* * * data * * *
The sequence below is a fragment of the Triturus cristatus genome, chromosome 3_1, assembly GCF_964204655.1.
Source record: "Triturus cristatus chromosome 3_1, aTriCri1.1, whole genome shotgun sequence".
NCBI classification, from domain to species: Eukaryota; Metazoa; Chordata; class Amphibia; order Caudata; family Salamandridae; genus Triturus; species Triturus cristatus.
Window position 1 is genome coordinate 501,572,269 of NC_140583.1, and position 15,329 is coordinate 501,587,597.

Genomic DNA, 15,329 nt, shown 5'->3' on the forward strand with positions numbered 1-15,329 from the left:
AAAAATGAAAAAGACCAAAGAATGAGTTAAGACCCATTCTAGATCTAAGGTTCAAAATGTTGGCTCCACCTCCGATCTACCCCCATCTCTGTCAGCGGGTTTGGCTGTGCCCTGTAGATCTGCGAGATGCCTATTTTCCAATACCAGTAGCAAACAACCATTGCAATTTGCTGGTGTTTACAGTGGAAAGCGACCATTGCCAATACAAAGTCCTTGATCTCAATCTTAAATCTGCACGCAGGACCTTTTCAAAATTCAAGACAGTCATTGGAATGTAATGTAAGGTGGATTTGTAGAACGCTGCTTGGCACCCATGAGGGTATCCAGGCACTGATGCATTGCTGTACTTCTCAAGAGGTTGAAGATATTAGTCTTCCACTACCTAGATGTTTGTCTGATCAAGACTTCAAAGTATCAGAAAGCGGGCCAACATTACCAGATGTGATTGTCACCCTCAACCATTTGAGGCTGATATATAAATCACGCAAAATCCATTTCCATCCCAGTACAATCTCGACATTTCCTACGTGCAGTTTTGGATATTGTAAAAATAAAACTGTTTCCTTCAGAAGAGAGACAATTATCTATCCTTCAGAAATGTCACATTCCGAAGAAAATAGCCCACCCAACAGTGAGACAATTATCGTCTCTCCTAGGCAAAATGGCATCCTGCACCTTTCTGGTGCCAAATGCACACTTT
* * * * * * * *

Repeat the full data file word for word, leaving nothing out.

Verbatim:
The sequence below is a fragment of the Triturus cristatus genome, chromosome 3_1, assembly GCF_964204655.1.
Source record: "Triturus cristatus chromosome 3_1, aTriCri1.1, whole genome shotgun sequence".
NCBI classification, from domain to species: Eukaryota; Metazoa; Chordata; class Amphibia; order Caudata; family Salamandridae; genus Triturus; species Triturus cristatus.
Window position 1 is genome coordinate 501,572,269 of NC_140583.1, and position 15,329 is coordinate 501,587,597.

Genomic DNA, 15,329 nt, shown 5'->3' on the forward strand with positions numbered 1-15,329 from the left:
AAAAATGAAAAAGACCAAAGAATGAGTTAAGACCCATTCTAGATCTAAGGTTCAAAATGTTGGCTCCACCTCCGATCTACCCCCATCTCTGTCAGCGGGTTTGGCTGTGCCCTGTAGATCTGCGAGATGCCTATTTTCCAATACCAGTAGCAAACAACCATTGCAATTTGCTGGTGTTTACAGTGGAAAGCGACCATTGCCAATACAAAGTCCTTGATCTCAATCTTAAATCTGCACGCAGGACCTTTTCAAAATTCAAGACAGTCATTGGAATGTAATGTAAGGTGGATTTGTAGAACGCTGCTTGGCACCCATGAGGGTATCCAGGCACTGATGCATTGCTGTACTTCTCAAGAGGTTGAAGATATTAGTCTTCCACTACCTAGATGTTTGTCTGATCAAGACTTCAAAGTATCAGAAAGCGGGCCAACATTACCAGATGTGATTGTCACCCTCAACCATTTGAGGCTGATATATAAATCACGCAAAATCCATTTCCATCCCAGTACAATCTCGACATTTCCTACGTGCAGTTTTGGATATTGTAAAAATAAAACTGTTTCCTTCAGAAGAGAGACAATTATCTATCCTTCAGAAATGTCACATTCCGAAGAAAATAGCCCACCCAACAGTGAGACAATTATCGTCTCTCCTAGGCAAAATGGCATCCTGCACCTTTCTGGTGCCAAATGCACACTTT